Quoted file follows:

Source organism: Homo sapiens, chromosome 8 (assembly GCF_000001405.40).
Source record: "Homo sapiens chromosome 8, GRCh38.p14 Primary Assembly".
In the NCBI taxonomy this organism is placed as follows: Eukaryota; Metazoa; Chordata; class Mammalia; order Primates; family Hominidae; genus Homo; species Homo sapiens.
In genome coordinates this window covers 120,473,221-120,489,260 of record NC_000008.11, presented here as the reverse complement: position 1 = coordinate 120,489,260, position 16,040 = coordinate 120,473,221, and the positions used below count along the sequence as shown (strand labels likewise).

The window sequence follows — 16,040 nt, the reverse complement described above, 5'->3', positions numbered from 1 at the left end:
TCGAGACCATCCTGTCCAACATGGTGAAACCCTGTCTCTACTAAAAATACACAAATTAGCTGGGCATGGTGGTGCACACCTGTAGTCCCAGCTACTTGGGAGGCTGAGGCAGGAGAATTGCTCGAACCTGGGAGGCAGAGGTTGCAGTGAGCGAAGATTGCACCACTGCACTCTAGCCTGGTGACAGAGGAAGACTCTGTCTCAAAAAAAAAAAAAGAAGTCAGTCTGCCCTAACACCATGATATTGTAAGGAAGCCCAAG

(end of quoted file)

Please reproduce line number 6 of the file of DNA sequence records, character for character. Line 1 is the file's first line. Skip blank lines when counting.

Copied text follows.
TCGAGACCATCCTGTCCAACATGGTGAAACCCTGTCTCTACTAAAAATACACAAATTAGCTGGGCATGGTGGTGCACACCTGTAGTCCCAGCTACTTGGGAGGCTGAGGCAGGAGAATTGCTCGAACCTGGGAGGCAGAGGTTGCAGTGAGCGAAGATTGCACCACTGCACTCTAGCCTGGTGACAGAGGAAGACTCTGTCTCAAAAAAAAAAAAAGAAGTCAGTCTGCCCTAACACCATGATATTGTAAGGAAGCCCAAG